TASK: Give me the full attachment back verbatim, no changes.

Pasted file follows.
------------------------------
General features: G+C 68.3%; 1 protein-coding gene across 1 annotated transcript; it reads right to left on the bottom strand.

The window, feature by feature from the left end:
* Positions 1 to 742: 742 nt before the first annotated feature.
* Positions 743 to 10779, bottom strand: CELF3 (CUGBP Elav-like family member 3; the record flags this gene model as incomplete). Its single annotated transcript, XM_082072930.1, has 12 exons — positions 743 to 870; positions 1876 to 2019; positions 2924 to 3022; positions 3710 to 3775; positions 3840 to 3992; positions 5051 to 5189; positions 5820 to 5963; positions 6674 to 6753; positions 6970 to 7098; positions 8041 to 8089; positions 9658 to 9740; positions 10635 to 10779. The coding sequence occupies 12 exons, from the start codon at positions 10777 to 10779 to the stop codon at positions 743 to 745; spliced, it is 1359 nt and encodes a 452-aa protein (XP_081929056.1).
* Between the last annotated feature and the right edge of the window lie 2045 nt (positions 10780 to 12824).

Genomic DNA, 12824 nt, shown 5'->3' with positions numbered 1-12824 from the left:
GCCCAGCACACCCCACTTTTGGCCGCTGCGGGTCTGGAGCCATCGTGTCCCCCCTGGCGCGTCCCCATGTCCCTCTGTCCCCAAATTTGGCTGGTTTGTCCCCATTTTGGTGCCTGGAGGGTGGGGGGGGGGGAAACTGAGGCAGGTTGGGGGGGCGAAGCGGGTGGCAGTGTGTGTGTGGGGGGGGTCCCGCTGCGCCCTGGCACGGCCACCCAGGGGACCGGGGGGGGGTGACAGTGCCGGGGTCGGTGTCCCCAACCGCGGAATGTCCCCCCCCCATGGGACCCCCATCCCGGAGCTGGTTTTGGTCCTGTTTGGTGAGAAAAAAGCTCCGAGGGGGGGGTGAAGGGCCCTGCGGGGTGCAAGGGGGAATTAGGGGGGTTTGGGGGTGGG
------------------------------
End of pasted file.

General features: G+C 68.3%; 1 protein-coding gene across 1 annotated transcript; it reads right to left on the bottom strand.

The window, feature by feature from the left end:
* Positions 1 to 742: 742 nt before the first annotated feature.
* Positions 743 to 10779, bottom strand: CELF3 (CUGBP Elav-like family member 3; the record flags this gene model as incomplete). Its single annotated transcript, XM_082072930.1, has 12 exons — positions 743 to 870; positions 1876 to 2019; positions 2924 to 3022; positions 3710 to 3775; positions 3840 to 3992; positions 5051 to 5189; positions 5820 to 5963; positions 6674 to 6753; positions 6970 to 7098; positions 8041 to 8089; positions 9658 to 9740; positions 10635 to 10779. The coding sequence occupies 12 exons, from the start codon at positions 10777 to 10779 to the stop codon at positions 743 to 745; spliced, it is 1359 nt and encodes a 452-aa protein (XP_081929056.1).
* Between the last annotated feature and the right edge of the window lie 2045 nt (positions 10780 to 12824).

Genomic DNA, 12824 nt, shown 5'->3' with positions numbered 1-12824 from the left:
GCCCAGCACACCCCACTTTTGGCCGCTGCGGGTCTGGAGCCATCGTGTCCCCCCTGGCGCGTCCCCATGTCCCTCTGTCCCCAAATTTGGCTGGTTTGTCCCCATTTTGGTGCCTGGAGGGTGGGGGGGGGGGAAACTGAGGCAGGTTGGGGGGGCGAAGCGGGTGGCAGTGTGTGTGTGGGGGGGGTCCCGCTGCGCCCTGGCACGGCCACCCAGGGGACCGGGGGGGGGTGACAGTGCCGGGGTCGGTGTCCCCAACCGCGGAATGTCCCCCCCCCATGGGACCCCCATCCCGGAGCTGGTTTTGGTCCTGTTTGGTGAGAAAAAAGCTCCGAGGGGGGGGTGAAGGGCCCTGCGGGGTGCAAGGGGGAATTAGGGGGGTTTGGGGGTGGG